AKR1C3 is a biomarker of sensitivity to PR-104 in preclinical models of T-cell acute lymphoblastic leukemia

Donya Moradi Manesh, Jad El-Hoss, Kathryn Evans, Jennifer Richmond, Cara E. Toscan, Lauryn S. Bracken, Ashlee Hedrick, Rosemary Sutton, Glenn M. Marshall, William R. Wilson, Raushan T. Kurmasheva, Catherine Billups, Peter J. Houghton, Malcolm A. Smith, Hernan Carol, Richard B. Lock

Research output: Contribution to journalArticlepeer-review

47 Scopus citations


PR-104, a phosphate ester of the nitrogen mustard prodrug PR-104A, has shown evidence of efficacy in adult leukemia clinical trials. Originally designed to target hypoxic cells, PR-104A is independently activated by aldo-keto-reductase 1C3 (AKR1C3). The aim of this study was to test whether AKR1C3 is a predictive biomarker of in vivo PR-104 sensitivity. In a panel of 7 patient-derived pediatric acute lymphoblastic leukemia (ALL) xenografts, PR-104 showed significantly greater efficacy against T-lineage ALL (T-ALL) than B-cell-precursor ALL (BCP-ALL) xenografts. Single-agent PR-104 was more efficacious against T-ALL xenografts compared with a combination regimen of vincristine, dexamethasone, and L-asparaginase. Expression of AKR1C3 was significantly higher in T-ALL xenografts compared with BCP-ALL, and correlated with PR-104/PR-104A sensitivity in vivo and in vitro. Overexpression of AKR1C3 in a resistant BCP-ALL xenograft resulted in dramatic sensitization to PR-104 in vivo. Testing leukemic blasts from 11 patients confirmed that T-ALL cells were more sensitive than BCP-ALL to PR-104A in vitro, and that sensitivity correlated with AKR1C3 expression. Collectively, these results indicate that PR-104 shows promise as a novel therapy for relapsed/refractory T-ALL, and that AKR1C3 expression could be used as a biomarker to select patients most likely to benefit from such treatment in prospective clinical trials.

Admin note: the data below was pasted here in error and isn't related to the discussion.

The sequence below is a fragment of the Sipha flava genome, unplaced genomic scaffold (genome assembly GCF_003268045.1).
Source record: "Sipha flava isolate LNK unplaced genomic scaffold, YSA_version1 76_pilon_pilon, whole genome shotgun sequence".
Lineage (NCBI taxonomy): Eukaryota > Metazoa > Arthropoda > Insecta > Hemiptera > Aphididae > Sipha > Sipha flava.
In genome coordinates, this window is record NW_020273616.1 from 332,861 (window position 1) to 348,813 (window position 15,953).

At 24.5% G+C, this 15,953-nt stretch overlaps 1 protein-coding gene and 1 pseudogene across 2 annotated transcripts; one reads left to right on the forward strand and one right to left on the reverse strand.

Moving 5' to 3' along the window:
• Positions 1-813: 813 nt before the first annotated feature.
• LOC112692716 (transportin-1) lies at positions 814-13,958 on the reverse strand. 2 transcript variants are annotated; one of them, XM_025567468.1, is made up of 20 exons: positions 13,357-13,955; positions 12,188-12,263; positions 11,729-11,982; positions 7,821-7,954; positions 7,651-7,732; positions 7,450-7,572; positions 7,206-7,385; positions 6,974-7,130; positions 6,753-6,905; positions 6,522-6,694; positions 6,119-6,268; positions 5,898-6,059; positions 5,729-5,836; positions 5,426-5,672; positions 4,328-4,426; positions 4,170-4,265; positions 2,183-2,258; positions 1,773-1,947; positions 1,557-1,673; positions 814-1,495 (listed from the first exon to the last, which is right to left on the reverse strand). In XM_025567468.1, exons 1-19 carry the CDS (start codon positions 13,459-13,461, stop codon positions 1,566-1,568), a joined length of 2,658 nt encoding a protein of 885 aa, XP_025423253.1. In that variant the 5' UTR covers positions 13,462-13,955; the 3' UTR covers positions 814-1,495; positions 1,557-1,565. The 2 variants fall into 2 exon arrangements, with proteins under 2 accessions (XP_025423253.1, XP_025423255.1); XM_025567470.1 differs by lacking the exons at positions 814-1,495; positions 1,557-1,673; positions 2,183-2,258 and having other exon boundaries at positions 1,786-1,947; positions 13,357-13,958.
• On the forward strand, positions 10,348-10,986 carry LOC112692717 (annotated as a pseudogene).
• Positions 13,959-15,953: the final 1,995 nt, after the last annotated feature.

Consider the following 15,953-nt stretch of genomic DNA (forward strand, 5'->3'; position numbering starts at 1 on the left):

Original languageEnglish (US)
Pages (from-to)1193-1202
Number of pages10
Issue number10
StatePublished - Sep 3 2015
Externally publishedYes

ASJC Scopus subject areas

  • Hematology
  • Biochemistry
  • Cell Biology
  • Immunology


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